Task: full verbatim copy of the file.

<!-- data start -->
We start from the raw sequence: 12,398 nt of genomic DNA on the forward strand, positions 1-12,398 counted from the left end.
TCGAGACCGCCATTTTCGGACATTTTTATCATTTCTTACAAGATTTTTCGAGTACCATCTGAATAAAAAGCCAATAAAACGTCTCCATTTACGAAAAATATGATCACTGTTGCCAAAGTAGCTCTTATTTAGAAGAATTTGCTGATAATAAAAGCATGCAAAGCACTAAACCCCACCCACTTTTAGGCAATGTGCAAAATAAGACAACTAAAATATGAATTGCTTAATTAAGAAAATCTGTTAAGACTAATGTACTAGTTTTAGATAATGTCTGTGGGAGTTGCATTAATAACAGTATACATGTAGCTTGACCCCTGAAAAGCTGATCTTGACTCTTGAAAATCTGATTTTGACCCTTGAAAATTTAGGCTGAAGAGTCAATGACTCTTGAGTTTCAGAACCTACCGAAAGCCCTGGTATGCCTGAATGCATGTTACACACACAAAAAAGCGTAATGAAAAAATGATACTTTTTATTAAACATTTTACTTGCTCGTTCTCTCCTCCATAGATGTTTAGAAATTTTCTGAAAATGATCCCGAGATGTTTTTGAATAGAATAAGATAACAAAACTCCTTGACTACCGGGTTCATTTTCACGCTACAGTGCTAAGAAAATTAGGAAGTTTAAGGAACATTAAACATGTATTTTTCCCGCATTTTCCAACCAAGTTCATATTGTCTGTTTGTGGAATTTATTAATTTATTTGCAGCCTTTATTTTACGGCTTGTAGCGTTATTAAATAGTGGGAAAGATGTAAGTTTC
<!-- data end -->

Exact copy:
We start from the raw sequence: 12,398 nt of genomic DNA on the forward strand, positions 1-12,398 counted from the left end.
TCGAGACCGCCATTTTCGGACATTTTTATCATTTCTTACAAGATTTTTCGAGTACCATCTGAATAAAAAGCCAATAAAACGTCTCCATTTACGAAAAATATGATCACTGTTGCCAAAGTAGCTCTTATTTAGAAGAATTTGCTGATAATAAAAGCATGCAAAGCACTAAACCCCACCCACTTTTAGGCAATGTGCAAAATAAGACAACTAAAATATGAATTGCTTAATTAAGAAAATCTGTTAAGACTAATGTACTAGTTTTAGATAATGTCTGTGGGAGTTGCATTAATAACAGTATACATGTAGCTTGACCCCTGAAAAGCTGATCTTGACTCTTGAAAATCTGATTTTGACCCTTGAAAATTTAGGCTGAAGAGTCAATGACTCTTGAGTTTCAGAACCTACCGAAAGCCCTGGTATGCCTGAATGCATGTTACACACACAAAAAAGCGTAATGAAAAAATGATACTTTTTATTAAACATTTTACTTGCTCGTTCTCTCCTCCATAGATGTTTAGAAATTTTCTGAAAATGATCCCGAGATGTTTTTGAATAGAATAAGATAACAAAACTCCTTGACTACCGGGTTCATTTTCACGCTACAGTGCTAAGAAAATTAGGAAGTTTAAGGAACATTAAACATGTATTTTTCCCGCATTTTCCAACCAAGTTCATATTGTCTGTTTGTGGAATTTATTAATTTATTTGCAGCCTTTATTTTACGGCTTGTAGCGTTATTAAATAGTGGGAAAGATGTAAGTTTC